Fall 2012 Pilot Reviews: The New Normal

Premise: Bryan (Andrew Rannells) and David (Justin Bartha) decide that they want to have a baby. Goldie (Georgia King) decides to be their surrogate in order to begin a new life for her and her daughter, despite her grandmother’s objection.

Initial Thoughts: I was very hesitant about this show. I’ve been watching Glee since it premiered and I was a little skeptical of starting another Ryan Murphy show. Watching the previews for the show didn’t do much to persuade me that this show was going to be that different. The concept is great, but I was worried about the execution.

Series Premiere: 9/10/12 (sneak preview), 9/11/12 (timeslot premiere)

Timeslot Competition: Don’t Trust the B- In Apt 23 (ABC), NCIS: Los Angeles (CBS), The Mindy Project (FOX), Emily Owens, M.D. (CW)

Post-show Thoughts: Despite my reservations, I really enjoyed the pilot. I love the opening scene where Bryan is addressing his future child and I fell in love with Goldie and her daughter Shaina almost instantly. It wasn’t a perfect episode. The “choosing a surrogate” scene was a little more creepy than endearing for me. I’m not hugely excited about Georgia’s grandmother, who reminds me a lot of Sue from Glee. However, the combined family of Bryan, David, Georgia, Shaina, and a future baby is enough to make me keep watching for now. I wouldn’t mind if they continued to film messages for the baby as the season progresses either. It’s a little cheesy, but I love it.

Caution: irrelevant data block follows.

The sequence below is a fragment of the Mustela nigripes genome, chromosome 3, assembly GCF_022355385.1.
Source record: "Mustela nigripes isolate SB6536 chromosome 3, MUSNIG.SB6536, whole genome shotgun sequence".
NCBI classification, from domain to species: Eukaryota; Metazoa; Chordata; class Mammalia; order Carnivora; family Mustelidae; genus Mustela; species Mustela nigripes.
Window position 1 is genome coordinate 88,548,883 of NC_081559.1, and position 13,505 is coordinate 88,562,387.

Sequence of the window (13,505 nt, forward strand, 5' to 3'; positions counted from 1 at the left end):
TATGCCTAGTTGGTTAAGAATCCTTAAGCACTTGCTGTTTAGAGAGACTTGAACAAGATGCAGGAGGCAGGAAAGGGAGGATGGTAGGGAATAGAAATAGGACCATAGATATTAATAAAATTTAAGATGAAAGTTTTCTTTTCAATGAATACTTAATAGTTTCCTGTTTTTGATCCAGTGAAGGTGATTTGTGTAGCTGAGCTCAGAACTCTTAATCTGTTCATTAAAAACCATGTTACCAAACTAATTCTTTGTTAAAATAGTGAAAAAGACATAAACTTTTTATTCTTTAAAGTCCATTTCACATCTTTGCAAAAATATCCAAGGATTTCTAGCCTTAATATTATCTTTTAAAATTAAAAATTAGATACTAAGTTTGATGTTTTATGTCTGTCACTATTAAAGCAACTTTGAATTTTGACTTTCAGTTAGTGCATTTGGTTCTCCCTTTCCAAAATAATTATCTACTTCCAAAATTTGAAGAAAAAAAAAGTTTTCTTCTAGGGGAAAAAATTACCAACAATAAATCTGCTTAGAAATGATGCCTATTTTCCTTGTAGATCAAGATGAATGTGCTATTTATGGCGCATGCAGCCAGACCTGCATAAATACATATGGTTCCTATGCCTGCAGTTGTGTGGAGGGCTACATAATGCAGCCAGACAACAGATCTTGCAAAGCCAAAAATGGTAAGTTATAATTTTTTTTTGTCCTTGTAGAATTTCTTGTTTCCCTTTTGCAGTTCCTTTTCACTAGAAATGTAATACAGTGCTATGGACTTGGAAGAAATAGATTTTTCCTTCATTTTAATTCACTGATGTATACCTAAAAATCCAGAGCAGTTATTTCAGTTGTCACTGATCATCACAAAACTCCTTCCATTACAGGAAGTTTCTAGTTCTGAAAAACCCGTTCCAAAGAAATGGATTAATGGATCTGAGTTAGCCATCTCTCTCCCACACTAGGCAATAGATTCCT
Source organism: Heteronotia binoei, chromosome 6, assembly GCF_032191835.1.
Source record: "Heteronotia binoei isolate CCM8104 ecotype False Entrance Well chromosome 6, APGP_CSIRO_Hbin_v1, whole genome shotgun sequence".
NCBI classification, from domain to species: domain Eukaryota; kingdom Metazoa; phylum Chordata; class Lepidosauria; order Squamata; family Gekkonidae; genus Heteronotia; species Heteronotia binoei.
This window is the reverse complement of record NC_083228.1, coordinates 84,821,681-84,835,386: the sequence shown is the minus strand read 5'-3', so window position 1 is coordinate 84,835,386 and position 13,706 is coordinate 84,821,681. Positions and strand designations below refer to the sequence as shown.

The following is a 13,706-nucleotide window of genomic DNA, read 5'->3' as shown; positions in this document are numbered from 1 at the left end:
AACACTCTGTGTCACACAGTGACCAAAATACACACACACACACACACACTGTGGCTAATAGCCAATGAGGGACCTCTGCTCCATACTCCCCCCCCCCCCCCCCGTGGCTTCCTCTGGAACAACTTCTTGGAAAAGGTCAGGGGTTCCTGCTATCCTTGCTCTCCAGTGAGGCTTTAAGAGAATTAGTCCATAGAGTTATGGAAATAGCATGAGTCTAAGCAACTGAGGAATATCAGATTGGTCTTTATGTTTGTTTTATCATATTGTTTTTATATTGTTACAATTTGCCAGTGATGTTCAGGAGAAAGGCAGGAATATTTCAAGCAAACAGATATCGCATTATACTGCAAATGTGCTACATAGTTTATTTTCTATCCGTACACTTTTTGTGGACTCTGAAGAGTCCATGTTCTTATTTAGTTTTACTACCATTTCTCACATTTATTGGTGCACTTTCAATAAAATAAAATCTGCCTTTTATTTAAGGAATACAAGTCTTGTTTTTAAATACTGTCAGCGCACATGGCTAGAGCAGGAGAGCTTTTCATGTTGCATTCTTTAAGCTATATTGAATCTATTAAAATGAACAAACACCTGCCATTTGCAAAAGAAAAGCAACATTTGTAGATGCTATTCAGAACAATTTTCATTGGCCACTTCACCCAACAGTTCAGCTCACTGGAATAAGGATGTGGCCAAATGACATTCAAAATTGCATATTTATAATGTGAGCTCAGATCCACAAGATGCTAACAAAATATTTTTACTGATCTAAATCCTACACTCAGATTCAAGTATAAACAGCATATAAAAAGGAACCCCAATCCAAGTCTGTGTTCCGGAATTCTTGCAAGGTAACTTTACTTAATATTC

Predictions: The pairing of this and Go On doesn’t initially strike me as the most natural match, but there really isn’t any other show on the network that seems like it would work better. Its timeslot isn’t quite as competitive as Go On‘s timeslot, although The Mindy Project will likely be a strong competitor. The premiere wasn’t super strong, considering the lead-in, but it has been available for online viewing for a while. The timeslot premiere tonight may provide a better indication of how this show will do.

I think it will probably complete its 13-episode run at the very least. Like Go On, they may decide to bring it back for a season 2 instead of extending the season to 22 episodes, but I’d say it’s likely to be one of NBC’s stronger performing new shows. The fact that NBC will need to rebuild it’s comedy base after the final seasons of 30 Rock and The Office will also work in its favor, so I think it may survive.

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